Proctor said the candidates supported by his party are doing well post-primary and the “Democrats are just lashing out because they’re going to lose.”

Part of that “lashing out” has been for the chairman of the Leavenworth County Democratic Party to call a town hall meeting — at which he was not present — a “Nazi Bund” rally.

In a letter to the editor in the Leavenworth Times, Jeffrey Howards wrote: “The only thing missing at Proctor’s so-called town hall meeting were the Brown Shirts and Nazi flags. In 1938, my grandfather stood up to the Nazi Bund in New York and was severely beaten for his efforts … We need to stand up to Proctor and his Bund before it beats us down, too.”

Proctor said this is a standard tactic these days.

“If you don’t have a good argument, shut down the argument and attack the messenger,” he said.

Attempts to reach Howards for comment were unsuccessful. The Sentinel also reached out to the Leavenworth County Democratic Party and the Kansas Democratic party to ask if they supported or shared Howards’ comments, or if not, would Howards be held accountable — those attempts were likewise unsuccessful.

Johnson County candidates also attacked

The attack in Leavenworth County is not an isolated incident.  The Kansas City Star recently speculated that pediatrician Dr. Christine White, a candidate for the Blue Valley board of education, may have lost her job because of pressure applied to her employer.

A group called Stand Up Blue Valley repeatedly makes false accusations about White and the other two candidates, Kaety Bowers and Jim McMullen.  SUBV refuses to defend its claims in public forums and bans people who challenge them from commenting on their Facebook page.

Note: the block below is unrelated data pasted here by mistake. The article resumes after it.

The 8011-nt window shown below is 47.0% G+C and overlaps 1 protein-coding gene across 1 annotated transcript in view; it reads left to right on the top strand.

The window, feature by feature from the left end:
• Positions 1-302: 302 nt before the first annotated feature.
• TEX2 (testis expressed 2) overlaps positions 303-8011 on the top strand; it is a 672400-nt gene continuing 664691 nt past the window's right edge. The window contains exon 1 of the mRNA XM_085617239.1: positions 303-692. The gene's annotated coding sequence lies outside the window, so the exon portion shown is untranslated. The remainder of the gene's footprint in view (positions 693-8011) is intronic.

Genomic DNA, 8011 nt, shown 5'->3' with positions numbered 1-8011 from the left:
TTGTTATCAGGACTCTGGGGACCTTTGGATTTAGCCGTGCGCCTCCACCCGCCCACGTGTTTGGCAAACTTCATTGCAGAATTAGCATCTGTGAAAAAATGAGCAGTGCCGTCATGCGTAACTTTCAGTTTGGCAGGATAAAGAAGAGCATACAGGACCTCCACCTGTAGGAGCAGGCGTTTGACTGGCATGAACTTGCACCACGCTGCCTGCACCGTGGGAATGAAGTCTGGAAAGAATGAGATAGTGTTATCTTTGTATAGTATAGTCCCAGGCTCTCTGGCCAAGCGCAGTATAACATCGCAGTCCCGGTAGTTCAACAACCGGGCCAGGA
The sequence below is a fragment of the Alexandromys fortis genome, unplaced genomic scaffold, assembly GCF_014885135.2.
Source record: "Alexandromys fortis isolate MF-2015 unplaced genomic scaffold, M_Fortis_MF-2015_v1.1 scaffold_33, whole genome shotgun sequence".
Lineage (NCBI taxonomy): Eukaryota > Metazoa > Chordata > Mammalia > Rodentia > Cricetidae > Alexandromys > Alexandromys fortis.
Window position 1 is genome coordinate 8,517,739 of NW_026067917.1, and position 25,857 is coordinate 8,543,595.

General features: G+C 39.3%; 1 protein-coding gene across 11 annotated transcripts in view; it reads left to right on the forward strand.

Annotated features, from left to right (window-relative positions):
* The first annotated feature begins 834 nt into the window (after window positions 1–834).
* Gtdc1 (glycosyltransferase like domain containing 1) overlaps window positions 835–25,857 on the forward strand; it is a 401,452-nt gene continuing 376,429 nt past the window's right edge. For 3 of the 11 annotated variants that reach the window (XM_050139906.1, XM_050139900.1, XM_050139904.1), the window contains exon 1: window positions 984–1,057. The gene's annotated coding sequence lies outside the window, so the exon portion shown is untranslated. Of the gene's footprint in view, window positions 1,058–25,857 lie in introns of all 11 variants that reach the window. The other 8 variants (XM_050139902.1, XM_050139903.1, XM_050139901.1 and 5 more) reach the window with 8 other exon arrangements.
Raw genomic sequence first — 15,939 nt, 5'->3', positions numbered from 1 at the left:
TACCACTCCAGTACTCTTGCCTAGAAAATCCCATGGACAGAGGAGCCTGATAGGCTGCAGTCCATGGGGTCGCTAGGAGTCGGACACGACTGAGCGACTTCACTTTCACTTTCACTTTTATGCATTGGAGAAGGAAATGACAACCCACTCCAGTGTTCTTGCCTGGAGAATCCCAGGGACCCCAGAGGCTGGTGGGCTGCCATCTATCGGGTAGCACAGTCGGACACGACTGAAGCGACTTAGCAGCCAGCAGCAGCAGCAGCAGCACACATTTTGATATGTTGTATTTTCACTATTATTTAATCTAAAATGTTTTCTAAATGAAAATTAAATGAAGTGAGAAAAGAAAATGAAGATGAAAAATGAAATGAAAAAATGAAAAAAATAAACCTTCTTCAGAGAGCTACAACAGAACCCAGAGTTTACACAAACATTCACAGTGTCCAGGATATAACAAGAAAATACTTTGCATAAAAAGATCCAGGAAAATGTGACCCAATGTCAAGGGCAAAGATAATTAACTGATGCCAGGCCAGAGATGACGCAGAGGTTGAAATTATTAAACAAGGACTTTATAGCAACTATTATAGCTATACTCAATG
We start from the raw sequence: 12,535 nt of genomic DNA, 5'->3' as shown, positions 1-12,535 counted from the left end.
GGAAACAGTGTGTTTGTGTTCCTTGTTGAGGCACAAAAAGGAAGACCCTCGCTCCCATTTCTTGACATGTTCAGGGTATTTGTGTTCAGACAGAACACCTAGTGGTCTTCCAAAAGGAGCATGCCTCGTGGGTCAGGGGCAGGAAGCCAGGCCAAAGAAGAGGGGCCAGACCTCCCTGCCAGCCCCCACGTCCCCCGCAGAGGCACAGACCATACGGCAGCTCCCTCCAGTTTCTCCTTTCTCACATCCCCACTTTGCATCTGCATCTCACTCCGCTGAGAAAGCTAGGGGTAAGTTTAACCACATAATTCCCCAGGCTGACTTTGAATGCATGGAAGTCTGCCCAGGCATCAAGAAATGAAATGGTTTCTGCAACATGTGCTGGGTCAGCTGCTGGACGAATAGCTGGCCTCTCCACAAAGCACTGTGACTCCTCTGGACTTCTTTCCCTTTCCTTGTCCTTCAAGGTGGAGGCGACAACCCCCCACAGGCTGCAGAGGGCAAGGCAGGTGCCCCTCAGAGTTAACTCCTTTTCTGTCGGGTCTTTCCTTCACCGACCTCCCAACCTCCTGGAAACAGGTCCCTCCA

Kansas Policy Institute CEO Dave Trabert has first-hand experience with SUBV’s false claims.  KPI owns the Sentinel.

“I have a standing offer to join Stand Up Blue Valley representatives in a public forum so parents can hear the facts and make informed decisions, but they refuse to defend their claims.  They cannot allow parents to see that SUBV is horribly deceiving them, so they hide from people with the truth.”

Trabert says an organized attack is underway in Shawnee Mission, which is conceptually related to the attacks in Blue Valley and Leavenworth.  Each of the attacks targets candidates who are exposing low student achievement, which poses a threat to the administrators and board members who want parents kept in the dark.

Each district has a large portion of high school students below grade level in math and English language arts, and less than half of high school students in those districts are on track for college and career.

Trabert says parents demand change when they discover that they’ve been misled, and that threatens the established bureaucrats, who are more concerned about their power and legacy than academically preparing students to be successful in life.

(Editor’s note: A previous version of this story incorrectly identified Dr. Richard Hannah as Dr. Joseph Hannah and incorrectly identified them as father and son rather than nephew and uncle. The Sentinel regrets the error.)